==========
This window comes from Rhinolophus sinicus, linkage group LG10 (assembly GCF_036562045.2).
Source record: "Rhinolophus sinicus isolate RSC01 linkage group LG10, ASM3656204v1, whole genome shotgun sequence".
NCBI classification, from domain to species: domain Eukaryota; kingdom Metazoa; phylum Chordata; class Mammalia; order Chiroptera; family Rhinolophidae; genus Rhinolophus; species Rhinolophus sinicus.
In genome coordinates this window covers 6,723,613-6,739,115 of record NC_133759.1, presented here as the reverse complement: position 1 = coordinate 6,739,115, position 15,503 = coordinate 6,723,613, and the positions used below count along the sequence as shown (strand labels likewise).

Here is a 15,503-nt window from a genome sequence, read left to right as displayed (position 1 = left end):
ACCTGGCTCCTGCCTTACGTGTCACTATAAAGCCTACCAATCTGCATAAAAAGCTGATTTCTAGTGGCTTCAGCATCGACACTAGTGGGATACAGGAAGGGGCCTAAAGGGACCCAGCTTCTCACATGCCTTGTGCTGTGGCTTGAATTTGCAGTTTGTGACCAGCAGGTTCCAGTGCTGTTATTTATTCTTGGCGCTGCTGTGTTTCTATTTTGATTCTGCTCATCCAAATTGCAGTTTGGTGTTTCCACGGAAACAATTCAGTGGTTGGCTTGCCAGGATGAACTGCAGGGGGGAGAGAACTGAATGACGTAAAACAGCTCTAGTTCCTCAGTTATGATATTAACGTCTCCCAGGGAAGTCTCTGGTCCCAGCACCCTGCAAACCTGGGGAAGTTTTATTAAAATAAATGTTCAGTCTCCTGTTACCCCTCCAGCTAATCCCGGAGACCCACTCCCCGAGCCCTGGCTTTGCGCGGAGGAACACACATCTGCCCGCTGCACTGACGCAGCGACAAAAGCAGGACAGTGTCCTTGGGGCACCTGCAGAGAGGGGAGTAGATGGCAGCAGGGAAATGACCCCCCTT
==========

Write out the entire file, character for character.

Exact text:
This window comes from Rhinolophus sinicus, linkage group LG10 (assembly GCF_036562045.2).
Source record: "Rhinolophus sinicus isolate RSC01 linkage group LG10, ASM3656204v1, whole genome shotgun sequence".
NCBI classification, from domain to species: domain Eukaryota; kingdom Metazoa; phylum Chordata; class Mammalia; order Chiroptera; family Rhinolophidae; genus Rhinolophus; species Rhinolophus sinicus.
In genome coordinates this window covers 6,723,613-6,739,115 of record NC_133759.1, presented here as the reverse complement: position 1 = coordinate 6,739,115, position 15,503 = coordinate 6,723,613, and the positions used below count along the sequence as shown (strand labels likewise).

Here is a 15,503-nt window from a genome sequence, read left to right as displayed (position 1 = left end):
ACCTGGCTCCTGCCTTACGTGTCACTATAAAGCCTACCAATCTGCATAAAAAGCTGATTTCTAGTGGCTTCAGCATCGACACTAGTGGGATACAGGAAGGGGCCTAAAGGGACCCAGCTTCTCACATGCCTTGTGCTGTGGCTTGAATTTGCAGTTTGTGACCAGCAGGTTCCAGTGCTGTTATTTATTCTTGGCGCTGCTGTGTTTCTATTTTGATTCTGCTCATCCAAATTGCAGTTTGGTGTTTCCACGGAAACAATTCAGTGGTTGGCTTGCCAGGATGAACTGCAGGGGGGAGAGAACTGAATGACGTAAAACAGCTCTAGTTCCTCAGTTATGATATTAACGTCTCCCAGGGAAGTCTCTGGTCCCAGCACCCTGCAAACCTGGGGAAGTTTTATTAAAATAAATGTTCAGTCTCCTGTTACCCCTCCAGCTAATCCCGGAGACCCACTCCCCGAGCCCTGGCTTTGCGCGGAGGAACACACATCTGCCCGCTGCACTGACGCAGCGACAAAAGCAGGACAGTGTCCTTGGGGCACCTGCAGAGAGGGGAGTAGATGGCAGCAGGGAAATGACCCCCCTT